A man in his 60s with chest pain and pareses

Kai Ivar Müller, Kristina Devik, Torgrim Vorren, Stein Harald Johnsen About the authors
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A man in his 60s was admitted with acute chest and neck pain and extensive neurological impairment. He had pronounced pareses in all limbs and non-functioning reflexes bilaterally, but no cranial nerve impairment. It was imperative to start treatment, but the cause of the patient’s symptoms proved to be unusual.

A man in his 60s was woken by the acute onset of chest and neck pain. Half an hour after the onset of pain, pronounced pareses developed in his left arm and leg, and immediately afterwards also pronounced paresis in his right arm and leg. On admission to hospital he had blood pressure of 90/44 mmHg in both right and left upper arms, and a temperature of 35.9 °C. His pulse was regular, with 46 beats per minute and normal filling in both groins, at the wrist, on the dorsal part of his feet and behind the medial malleoli. An examination of heart, lungs and abdomen yielded normal findings. A neurological examination detected no cranial nerve impairment. However, he was barely able to lift his arm from a resting position and unable to lift his legs or move at the ankles. He had a normal vibratory sense and proprioceptive sense in all four limbs. His sensibility to touch was also normal, but his sense of pain and temperature was strongly impaired in the upper limbs and absent in the lower limbs. There was bilateral absence of brachioradialis, biceps, triceps, patellar and achilles reflexes and downward plantar reflex. On admission he scored 15 on the National Institute of Health’s Stroke Scale (NIHSS) and 5 on the modified Rankin Scale (mRS) (0 corresponds to no symptoms on both scales). The patient suffered from flatulence and also had a urinary catheter inserted in Acute Admissions. His ECG showed sinus rhythm with no signs of ischaemia. Blood tests showed normal haematological parameters, myocardial infarction markers, electrolytes and other kidney and liver functions. The patient’s previous history included hypertension, hypercholesterolaemia and a myocardial infarction which was treated with stent implantation. He normally used acetylsalicylic acid 75 mg, clopidogrel 75 mg, metoprolol 50 mg, valsartan 80 mg and simvastatin 40 mg, all taken once a day.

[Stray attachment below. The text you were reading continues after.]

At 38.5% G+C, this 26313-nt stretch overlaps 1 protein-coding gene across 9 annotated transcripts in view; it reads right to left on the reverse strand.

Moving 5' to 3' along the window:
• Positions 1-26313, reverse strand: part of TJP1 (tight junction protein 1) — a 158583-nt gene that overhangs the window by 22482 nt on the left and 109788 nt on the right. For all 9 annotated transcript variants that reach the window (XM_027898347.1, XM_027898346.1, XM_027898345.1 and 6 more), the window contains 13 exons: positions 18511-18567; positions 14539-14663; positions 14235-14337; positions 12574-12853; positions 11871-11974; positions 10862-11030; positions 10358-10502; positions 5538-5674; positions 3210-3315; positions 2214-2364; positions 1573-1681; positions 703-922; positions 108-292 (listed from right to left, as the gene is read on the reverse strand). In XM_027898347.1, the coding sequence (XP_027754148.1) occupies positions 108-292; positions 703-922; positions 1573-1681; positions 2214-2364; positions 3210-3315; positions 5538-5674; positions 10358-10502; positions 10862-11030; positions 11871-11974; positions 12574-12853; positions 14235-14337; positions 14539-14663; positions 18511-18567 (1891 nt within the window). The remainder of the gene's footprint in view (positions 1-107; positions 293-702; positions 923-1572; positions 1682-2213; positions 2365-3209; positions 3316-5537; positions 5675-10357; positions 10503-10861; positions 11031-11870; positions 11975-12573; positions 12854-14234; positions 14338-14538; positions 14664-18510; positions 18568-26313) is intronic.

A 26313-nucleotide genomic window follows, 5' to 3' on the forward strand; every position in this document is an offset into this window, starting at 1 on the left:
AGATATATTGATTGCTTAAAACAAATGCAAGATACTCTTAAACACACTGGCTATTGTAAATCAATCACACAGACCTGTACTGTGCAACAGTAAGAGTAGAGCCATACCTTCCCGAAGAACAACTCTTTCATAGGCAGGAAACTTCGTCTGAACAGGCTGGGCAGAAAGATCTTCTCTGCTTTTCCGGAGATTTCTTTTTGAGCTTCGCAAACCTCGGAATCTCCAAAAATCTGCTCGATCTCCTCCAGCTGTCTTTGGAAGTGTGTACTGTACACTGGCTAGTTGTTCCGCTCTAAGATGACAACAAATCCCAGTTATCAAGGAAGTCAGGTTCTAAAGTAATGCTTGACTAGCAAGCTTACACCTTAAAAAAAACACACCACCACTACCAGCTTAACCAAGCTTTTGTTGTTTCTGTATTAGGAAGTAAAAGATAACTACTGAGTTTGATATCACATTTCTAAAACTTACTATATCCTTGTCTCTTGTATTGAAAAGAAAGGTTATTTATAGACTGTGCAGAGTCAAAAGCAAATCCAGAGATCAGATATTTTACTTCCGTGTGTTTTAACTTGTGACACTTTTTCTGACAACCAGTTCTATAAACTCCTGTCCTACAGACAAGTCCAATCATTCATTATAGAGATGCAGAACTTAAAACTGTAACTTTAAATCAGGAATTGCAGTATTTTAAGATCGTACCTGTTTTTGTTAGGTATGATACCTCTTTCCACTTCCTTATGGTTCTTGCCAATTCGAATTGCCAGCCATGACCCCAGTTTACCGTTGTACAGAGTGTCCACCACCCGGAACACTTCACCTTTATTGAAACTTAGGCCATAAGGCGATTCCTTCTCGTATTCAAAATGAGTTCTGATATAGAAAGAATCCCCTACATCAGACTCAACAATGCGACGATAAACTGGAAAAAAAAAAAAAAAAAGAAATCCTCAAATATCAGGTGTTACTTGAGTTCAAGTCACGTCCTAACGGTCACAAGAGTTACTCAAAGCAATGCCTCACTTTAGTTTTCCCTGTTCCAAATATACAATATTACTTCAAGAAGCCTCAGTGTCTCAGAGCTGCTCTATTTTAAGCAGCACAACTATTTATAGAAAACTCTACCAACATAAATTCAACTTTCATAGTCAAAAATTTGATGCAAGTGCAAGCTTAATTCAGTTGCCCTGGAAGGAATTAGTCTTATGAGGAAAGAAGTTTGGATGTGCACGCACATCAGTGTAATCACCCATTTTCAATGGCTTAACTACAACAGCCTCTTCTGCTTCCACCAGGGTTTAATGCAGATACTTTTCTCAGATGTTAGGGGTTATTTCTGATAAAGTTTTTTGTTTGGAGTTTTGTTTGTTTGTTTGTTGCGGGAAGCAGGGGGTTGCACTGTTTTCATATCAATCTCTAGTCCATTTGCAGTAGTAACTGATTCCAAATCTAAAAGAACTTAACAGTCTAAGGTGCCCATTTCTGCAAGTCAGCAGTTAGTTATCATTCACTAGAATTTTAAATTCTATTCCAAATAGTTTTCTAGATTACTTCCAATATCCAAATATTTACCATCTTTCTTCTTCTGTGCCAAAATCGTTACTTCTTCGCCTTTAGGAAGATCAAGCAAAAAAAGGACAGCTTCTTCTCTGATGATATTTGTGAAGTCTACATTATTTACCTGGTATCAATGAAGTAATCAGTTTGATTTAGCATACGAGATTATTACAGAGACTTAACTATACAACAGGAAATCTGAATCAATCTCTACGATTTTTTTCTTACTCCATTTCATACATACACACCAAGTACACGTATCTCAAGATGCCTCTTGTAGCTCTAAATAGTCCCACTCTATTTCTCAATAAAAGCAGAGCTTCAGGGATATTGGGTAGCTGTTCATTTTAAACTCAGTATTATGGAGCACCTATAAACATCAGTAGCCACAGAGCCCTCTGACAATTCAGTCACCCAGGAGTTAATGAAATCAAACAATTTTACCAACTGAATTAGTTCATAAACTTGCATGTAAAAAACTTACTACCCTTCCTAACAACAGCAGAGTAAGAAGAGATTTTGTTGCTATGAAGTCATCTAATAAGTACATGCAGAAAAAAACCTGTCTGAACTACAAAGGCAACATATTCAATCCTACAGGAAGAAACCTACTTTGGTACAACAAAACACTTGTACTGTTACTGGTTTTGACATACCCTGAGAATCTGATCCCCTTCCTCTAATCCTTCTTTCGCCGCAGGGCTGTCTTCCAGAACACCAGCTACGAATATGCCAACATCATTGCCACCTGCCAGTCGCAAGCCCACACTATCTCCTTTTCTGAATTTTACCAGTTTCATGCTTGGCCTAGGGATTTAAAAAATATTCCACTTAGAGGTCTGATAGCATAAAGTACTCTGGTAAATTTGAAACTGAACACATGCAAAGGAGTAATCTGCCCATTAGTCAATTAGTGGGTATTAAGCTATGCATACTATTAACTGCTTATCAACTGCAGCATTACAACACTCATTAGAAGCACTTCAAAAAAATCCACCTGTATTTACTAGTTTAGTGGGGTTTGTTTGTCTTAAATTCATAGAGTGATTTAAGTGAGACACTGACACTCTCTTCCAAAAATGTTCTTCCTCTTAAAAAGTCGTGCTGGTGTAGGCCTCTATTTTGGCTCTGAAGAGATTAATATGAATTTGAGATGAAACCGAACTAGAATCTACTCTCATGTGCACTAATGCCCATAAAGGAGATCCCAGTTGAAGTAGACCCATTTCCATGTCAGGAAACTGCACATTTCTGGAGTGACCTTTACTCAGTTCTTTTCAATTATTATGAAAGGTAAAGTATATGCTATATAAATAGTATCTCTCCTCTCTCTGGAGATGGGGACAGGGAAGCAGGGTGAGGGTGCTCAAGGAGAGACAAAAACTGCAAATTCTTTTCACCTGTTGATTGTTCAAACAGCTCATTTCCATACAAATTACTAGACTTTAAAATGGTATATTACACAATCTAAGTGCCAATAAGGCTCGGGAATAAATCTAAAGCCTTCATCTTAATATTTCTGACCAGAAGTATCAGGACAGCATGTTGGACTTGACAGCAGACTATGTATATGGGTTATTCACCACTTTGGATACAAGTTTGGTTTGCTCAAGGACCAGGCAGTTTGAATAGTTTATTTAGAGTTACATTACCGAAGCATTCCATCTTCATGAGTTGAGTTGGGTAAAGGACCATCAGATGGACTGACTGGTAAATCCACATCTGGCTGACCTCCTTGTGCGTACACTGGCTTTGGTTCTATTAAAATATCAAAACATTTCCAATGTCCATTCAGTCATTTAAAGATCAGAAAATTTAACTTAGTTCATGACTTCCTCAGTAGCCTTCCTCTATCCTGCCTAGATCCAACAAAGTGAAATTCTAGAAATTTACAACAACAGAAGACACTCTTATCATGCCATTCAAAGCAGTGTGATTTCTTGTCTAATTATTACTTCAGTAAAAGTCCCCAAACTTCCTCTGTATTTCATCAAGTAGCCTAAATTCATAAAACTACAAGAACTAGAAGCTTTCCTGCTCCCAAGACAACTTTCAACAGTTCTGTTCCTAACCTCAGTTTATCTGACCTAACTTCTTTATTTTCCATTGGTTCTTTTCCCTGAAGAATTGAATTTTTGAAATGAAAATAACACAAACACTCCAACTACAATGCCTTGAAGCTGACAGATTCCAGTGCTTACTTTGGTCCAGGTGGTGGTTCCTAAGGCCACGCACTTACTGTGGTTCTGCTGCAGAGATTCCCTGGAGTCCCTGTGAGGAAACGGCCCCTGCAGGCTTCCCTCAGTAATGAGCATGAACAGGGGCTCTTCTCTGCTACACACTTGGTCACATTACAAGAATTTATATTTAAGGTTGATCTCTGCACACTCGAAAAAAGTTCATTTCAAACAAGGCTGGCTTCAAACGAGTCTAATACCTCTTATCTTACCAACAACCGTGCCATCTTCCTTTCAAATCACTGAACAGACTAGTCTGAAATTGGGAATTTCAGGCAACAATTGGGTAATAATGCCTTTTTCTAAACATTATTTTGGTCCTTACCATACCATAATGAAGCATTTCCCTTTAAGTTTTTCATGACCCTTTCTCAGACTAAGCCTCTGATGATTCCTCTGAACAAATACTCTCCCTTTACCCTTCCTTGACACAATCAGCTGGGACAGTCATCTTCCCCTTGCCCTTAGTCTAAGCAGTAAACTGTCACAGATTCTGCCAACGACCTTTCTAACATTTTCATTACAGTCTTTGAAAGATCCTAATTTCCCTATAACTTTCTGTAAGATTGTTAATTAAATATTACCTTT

Because of the pronounced paresis, his condition during the admission phases was regarded as a possible stroke. The concomitant chest pain might be a symptom of myocardial infarction, however, and we considered the possibility of a stroke induced by cardiac embolism. Thoracic aortic dissection was also considered as a possible cause of the patient’s symptoms. Normal ECG findings and two sets of normal myocardial infarction markers led to our excluding myocardial infarction as a causal factor. Pulse and blood pressure that were the same in both arms, plus a normal ECG, also made aortic dissection less probable. However, the possibility could not be excluded without appropriate diagnostic imaging (1, 2).